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Proviso Probe

Saturday, April 01, 2006

GOV, to what extent should smoking be banned?

The consensus is that Prohibition was a bad idea.

Then why are we creeping toward prohibition of tobacco products?

I am firmly against blanket bans on smoking. Among other things they don’t work particularly well.

For example the prohibition against smoking on CTA property is almost never enforced. I’d rather have one car designated smoking after 9 PM than have to police smoking restrictions myself. I’d rather have part of the platform designated for smoking than to have someone light-up next to me.

I perceive that many people in modern society are angry. Citizens on the Right and the Left are using government to coerce and punish people who aren’t living life in a way that the activists approve of.

If you don’t approve of people’s sex lives make it difficult for them to obtain contraception.

If you don’t approve of people’s chemical vices make it difficult for them to partake.

Enough already!

Society has an interest in reducing smoking, but stigmatizing and punishing smokers is mean and gratuitous.

Why is it that we think we need one set of standards for everybody? Why not craft public policy that creates a mix of smoking and non-smoking bars?

Pro-smoking establishments claim it will hurt their bottom line to ban smoking. Why not grant a number of smoking licenses and let establishments bid for them? Over time the number of licenses could be reduced, especially if the bids decrease in value.

9 Comments:

  • Obviously this is one issue on which Rep. Yarbrough and I don't see eye-to-eye at this time. Yarbrough has made a bill to allow counties to ban smoking one of her signature issues in the current legislative session.

    See State Journal-Register (Adriana Colindres) for news on the latest progress.

    By Blogger Carl Nyberg, at 2:56 PM, April 01, 2006  

  • Joe said
    This is just another way of the goverment controlling us. So much for freedom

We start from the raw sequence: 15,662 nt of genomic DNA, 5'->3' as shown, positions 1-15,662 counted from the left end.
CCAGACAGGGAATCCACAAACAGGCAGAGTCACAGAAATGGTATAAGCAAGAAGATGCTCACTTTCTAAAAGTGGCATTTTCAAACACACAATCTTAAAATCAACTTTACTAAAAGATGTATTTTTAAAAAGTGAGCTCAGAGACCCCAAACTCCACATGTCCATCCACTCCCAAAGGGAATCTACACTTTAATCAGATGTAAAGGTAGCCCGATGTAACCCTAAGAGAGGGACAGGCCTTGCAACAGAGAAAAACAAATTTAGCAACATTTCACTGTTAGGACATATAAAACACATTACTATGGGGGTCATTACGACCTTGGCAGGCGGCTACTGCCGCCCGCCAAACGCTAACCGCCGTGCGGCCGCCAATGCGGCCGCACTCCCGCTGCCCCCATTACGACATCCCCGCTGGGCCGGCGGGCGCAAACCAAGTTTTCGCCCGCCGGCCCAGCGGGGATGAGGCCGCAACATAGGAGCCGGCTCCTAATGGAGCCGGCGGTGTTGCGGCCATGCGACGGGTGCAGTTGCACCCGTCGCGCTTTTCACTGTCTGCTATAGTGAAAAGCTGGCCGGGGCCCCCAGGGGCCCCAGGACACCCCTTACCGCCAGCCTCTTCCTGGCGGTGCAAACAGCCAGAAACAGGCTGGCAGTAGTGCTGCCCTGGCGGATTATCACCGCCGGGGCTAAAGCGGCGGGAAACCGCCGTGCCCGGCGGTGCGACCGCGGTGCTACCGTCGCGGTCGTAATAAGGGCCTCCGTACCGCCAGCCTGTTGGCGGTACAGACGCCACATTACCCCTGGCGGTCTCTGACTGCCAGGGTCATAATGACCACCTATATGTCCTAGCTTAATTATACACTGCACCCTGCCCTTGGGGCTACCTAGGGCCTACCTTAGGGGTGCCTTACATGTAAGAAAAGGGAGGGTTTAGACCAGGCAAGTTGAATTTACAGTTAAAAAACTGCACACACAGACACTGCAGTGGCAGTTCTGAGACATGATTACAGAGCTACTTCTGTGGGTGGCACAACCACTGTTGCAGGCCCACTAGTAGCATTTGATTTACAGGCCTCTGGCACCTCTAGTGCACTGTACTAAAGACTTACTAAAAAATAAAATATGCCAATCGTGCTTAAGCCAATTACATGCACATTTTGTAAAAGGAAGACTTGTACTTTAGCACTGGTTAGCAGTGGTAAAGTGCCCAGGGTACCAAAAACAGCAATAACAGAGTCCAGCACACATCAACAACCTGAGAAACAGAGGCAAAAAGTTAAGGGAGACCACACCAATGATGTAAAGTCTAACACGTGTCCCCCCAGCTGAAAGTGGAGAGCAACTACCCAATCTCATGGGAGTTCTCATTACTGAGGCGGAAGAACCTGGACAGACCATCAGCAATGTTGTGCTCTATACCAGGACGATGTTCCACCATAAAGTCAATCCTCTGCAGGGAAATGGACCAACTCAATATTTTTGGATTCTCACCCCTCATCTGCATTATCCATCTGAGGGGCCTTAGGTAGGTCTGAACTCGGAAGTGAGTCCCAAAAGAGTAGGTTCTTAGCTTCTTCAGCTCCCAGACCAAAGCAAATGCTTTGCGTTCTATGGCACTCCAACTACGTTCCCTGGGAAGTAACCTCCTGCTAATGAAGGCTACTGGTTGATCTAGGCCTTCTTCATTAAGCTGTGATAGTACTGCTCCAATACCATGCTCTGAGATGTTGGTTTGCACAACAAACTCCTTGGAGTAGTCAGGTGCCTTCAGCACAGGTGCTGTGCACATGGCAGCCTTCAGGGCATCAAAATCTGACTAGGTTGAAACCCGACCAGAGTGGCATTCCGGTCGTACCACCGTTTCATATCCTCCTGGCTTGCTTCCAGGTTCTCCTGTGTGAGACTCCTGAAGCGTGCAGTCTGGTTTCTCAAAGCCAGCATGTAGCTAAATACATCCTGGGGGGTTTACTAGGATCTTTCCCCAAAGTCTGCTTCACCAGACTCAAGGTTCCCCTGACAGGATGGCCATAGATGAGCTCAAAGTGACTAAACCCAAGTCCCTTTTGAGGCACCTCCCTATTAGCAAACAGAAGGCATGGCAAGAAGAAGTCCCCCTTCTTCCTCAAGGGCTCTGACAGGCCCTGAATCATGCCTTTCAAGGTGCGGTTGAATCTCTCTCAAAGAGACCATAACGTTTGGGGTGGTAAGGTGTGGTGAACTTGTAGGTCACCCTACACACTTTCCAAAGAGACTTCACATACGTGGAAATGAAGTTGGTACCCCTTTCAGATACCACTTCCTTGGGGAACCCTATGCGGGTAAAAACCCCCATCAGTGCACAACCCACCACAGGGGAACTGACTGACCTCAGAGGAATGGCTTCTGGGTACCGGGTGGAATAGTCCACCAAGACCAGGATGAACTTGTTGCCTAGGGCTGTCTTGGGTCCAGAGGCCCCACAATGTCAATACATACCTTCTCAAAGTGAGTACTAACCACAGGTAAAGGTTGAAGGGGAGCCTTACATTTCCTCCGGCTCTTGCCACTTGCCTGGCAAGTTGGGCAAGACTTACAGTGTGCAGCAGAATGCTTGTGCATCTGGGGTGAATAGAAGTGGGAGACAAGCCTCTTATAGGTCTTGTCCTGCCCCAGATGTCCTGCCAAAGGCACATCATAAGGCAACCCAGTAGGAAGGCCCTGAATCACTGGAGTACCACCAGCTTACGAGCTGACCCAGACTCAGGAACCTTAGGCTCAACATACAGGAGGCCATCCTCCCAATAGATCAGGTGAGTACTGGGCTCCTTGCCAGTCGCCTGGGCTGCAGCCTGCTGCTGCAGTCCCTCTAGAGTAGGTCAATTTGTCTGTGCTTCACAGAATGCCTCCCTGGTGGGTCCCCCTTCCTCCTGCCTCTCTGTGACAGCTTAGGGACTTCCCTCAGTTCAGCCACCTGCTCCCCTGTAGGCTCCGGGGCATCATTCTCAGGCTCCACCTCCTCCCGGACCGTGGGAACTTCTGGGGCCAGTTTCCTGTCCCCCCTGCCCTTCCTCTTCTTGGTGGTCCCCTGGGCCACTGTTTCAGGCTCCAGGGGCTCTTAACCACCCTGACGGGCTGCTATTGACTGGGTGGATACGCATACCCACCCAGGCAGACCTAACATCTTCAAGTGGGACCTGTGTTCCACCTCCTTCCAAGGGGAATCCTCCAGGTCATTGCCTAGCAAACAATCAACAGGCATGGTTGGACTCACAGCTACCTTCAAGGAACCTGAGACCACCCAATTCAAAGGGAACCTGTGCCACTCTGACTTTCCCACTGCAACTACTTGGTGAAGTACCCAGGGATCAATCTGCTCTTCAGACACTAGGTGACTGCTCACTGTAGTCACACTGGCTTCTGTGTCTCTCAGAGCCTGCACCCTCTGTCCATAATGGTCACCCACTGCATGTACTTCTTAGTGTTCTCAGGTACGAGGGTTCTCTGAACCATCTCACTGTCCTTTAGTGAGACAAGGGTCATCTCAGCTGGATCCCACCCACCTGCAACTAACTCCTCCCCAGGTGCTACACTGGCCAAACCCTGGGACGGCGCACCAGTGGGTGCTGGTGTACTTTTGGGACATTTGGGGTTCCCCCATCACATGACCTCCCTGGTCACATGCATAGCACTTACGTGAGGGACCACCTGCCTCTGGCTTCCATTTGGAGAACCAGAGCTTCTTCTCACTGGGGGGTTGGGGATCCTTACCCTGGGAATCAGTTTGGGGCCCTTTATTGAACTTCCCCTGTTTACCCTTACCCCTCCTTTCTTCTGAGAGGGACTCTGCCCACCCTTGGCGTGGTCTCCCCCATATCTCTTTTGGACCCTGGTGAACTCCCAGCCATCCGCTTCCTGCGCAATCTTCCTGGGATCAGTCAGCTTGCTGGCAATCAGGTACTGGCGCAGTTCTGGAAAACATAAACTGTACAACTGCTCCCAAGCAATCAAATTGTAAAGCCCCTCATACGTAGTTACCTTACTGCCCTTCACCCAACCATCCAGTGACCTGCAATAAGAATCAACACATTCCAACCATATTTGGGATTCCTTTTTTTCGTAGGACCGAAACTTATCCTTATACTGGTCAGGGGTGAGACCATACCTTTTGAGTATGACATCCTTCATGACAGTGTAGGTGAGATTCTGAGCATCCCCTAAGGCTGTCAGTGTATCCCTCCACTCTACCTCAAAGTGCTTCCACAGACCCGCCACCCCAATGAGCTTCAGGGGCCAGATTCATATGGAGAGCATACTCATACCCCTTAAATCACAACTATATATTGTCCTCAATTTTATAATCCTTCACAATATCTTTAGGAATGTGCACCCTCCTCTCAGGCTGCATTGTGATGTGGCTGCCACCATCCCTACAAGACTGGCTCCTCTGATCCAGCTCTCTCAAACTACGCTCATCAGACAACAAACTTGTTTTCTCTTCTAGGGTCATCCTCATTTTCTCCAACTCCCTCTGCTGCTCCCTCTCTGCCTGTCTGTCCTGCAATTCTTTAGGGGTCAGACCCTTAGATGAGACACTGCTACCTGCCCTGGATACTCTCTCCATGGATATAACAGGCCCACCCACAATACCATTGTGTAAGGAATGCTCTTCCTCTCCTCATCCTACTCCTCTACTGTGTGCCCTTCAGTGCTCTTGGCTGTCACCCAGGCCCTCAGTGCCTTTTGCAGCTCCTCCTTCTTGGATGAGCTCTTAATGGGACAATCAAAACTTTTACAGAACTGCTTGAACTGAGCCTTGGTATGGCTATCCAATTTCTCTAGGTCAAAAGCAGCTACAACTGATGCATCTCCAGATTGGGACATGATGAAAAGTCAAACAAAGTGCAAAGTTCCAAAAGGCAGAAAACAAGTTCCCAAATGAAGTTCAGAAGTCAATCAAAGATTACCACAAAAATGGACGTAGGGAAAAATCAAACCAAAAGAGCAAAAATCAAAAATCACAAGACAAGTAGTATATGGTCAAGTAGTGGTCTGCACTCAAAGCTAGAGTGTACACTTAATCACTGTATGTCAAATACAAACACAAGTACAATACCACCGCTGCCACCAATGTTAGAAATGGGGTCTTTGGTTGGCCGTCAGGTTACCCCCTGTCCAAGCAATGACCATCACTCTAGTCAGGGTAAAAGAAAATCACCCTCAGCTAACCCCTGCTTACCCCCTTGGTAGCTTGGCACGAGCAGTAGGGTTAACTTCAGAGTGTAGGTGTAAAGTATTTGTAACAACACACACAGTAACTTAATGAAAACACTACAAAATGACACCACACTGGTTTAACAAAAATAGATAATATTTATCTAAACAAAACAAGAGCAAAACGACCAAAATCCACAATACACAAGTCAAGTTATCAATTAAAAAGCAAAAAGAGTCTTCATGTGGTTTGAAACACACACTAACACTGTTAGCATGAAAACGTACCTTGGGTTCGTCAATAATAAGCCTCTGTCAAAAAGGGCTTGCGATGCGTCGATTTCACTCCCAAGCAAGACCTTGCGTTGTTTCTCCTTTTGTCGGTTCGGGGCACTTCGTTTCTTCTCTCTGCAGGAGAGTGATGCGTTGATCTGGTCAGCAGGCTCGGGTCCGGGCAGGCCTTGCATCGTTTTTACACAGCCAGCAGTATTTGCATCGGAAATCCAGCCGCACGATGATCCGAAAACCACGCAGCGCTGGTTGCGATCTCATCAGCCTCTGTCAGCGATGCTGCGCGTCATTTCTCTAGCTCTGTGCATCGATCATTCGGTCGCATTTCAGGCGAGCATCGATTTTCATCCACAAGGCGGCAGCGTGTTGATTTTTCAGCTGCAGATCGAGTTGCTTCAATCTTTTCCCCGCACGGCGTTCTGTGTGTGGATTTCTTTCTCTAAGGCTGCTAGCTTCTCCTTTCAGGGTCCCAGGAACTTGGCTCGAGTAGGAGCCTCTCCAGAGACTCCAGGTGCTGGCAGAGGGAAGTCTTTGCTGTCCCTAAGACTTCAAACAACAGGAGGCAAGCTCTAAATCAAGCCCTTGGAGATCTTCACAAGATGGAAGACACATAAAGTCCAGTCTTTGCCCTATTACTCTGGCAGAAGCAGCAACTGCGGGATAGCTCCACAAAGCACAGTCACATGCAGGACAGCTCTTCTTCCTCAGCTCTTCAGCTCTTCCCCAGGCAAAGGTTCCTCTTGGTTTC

By Anonymous Anonymous, at 9:02 AM, April 02, 2006  

  • Mr. Nyberg,

    We may never see eye to eye on legislation concerning the effects of second hand smoke on patrons and employees of establishments. But once again this legislation is concerned with local control. The bill I passed in the House which has been forwarded to the Governor does the following:

    Amends the Illinois Clean Indoor Air Act. Allows non-home rule counties, in addition to home rule units and non-home rule municipalities, to regulate smoking in public places in a manner no less restrictive than regulation under the Act. Allows all municipalities and counties to regulate smoking in any enclosed indoor area used by the public or serving as a place of work if the area does not fall within the definition of a "public place" under the Act.

    This bill is a "clean-up" bill to HB 672 passed last year which levels the playing field for unincorporated areas in counties. This language was ommitted in the act several years ago by a previous sponsor. The Senate sponsor and I reviewed the language and made it a point this year to include it.
    The county board would have to address the issue IF THEY WISH! ...or they can nothing. The language is permissive.

    By Anonymous Rep. Karen Yarbrough, at 10:05 AM, April 02, 2006  

  • Carl is right on about this issue

    By Anonymous Carl Korn, at 3:19 PM, April 02, 2006  

  • I'm totally with Karen on this one.

    By Anonymous cynthia, at 4:18 PM, April 02, 2006  

  • Smoking is not a public right. My wife has asthma, we cannot go to any restaurant or pub that allows smoking anywhere as it affects her severely. Second hand smoke is clearly a cause of cancer. Smoke only in your own homes and/or on a deserted island where you harm no one else except yourself.

    By Anonymous garywoll, at 11:45 PM, April 04, 2006  

  • Gary, if society creates a system that allows smoking bars while having a generous mix of non-smoking bars, would this be acceptable to you?

    By Blogger Carl Nyberg, at 12:40 PM, April 05, 2006  

  • Yes! But woefully lacking in Maywood itself is a SINGLE restaurant or banquet hall that prohibits smoking. We simply have no options for the two of us to have a drink and/or a meal in Maywood. The lack of healthy eating in Maywood is highlighted by one reataurant that seems to have so few calls for healthy eating that it doesn't even, after 20 years in business, have any diet drinks. Seems pettty but I believe it is synonymous with serious health/exercise problems that are part and parcel of so-called poorer communities and those who cater to their unhealthy lifestyles.

    By Anonymous garywoll, at 11:22 PM, April 05, 2006  

  • I agree that there should be non-smoking venues available before the first smoking license is granted.

    The hotel & restaurant people screwed-up by fighting for the status quo instead of a workable compromise.

    By Blogger Carl Nyberg, at 11:23 AM, April 06, 2006  

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